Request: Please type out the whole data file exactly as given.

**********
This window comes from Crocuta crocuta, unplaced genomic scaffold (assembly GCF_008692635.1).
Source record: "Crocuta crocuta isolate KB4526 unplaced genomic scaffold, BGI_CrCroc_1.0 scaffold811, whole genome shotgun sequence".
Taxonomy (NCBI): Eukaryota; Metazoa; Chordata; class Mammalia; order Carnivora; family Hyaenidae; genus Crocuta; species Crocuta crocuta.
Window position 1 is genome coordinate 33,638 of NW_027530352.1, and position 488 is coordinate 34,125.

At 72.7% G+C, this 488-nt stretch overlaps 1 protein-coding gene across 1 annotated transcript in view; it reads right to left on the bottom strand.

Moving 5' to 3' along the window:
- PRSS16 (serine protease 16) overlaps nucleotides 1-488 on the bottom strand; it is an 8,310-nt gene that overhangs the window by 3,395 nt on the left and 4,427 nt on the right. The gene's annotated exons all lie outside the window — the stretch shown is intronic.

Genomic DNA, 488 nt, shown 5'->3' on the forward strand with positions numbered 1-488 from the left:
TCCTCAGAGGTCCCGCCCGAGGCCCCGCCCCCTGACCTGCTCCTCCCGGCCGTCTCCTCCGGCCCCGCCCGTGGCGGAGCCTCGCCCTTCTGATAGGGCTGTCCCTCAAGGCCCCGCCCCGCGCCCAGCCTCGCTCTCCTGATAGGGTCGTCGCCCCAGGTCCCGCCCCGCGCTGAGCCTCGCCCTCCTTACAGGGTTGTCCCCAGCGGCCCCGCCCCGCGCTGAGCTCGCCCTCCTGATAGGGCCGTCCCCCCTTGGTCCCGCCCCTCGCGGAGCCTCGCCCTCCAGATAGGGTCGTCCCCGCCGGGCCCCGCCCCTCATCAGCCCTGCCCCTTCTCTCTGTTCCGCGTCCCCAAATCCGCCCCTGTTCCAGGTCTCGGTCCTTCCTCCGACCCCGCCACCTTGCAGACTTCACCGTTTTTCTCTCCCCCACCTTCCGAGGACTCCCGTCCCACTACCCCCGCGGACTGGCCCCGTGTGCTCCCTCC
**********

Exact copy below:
This window comes from Crocuta crocuta, unplaced genomic scaffold (assembly GCF_008692635.1).
Source record: "Crocuta crocuta isolate KB4526 unplaced genomic scaffold, BGI_CrCroc_1.0 scaffold811, whole genome shotgun sequence".
Taxonomy (NCBI): Eukaryota; Metazoa; Chordata; class Mammalia; order Carnivora; family Hyaenidae; genus Crocuta; species Crocuta crocuta.
Window position 1 is genome coordinate 33,638 of NW_027530352.1, and position 488 is coordinate 34,125.

At 72.7% G+C, this 488-nt stretch overlaps 1 protein-coding gene across 1 annotated transcript in view; it reads right to left on the bottom strand.

Moving 5' to 3' along the window:
- PRSS16 (serine protease 16) overlaps nucleotides 1-488 on the bottom strand; it is an 8,310-nt gene that overhangs the window by 3,395 nt on the left and 4,427 nt on the right. The gene's annotated exons all lie outside the window — the stretch shown is intronic.

Genomic DNA, 488 nt, shown 5'->3' on the forward strand with positions numbered 1-488 from the left:
TCCTCAGAGGTCCCGCCCGAGGCCCCGCCCCCTGACCTGCTCCTCCCGGCCGTCTCCTCCGGCCCCGCCCGTGGCGGAGCCTCGCCCTTCTGATAGGGCTGTCCCTCAAGGCCCCGCCCCGCGCCCAGCCTCGCTCTCCTGATAGGGTCGTCGCCCCAGGTCCCGCCCCGCGCTGAGCCTCGCCCTCCTTACAGGGTTGTCCCCAGCGGCCCCGCCCCGCGCTGAGCTCGCCCTCCTGATAGGGCCGTCCCCCCTTGGTCCCGCCCCTCGCGGAGCCTCGCCCTCCAGATAGGGTCGTCCCCGCCGGGCCCCGCCCCTCATCAGCCCTGCCCCTTCTCTCTGTTCCGCGTCCCCAAATCCGCCCCTGTTCCAGGTCTCGGTCCTTCCTCCGACCCCGCCACCTTGCAGACTTCACCGTTTTTCTCTCCCCCACCTTCCGAGGACTCCCGTCCCACTACCCCCGCGGACTGGCCCCGTGTGCTCCCTCC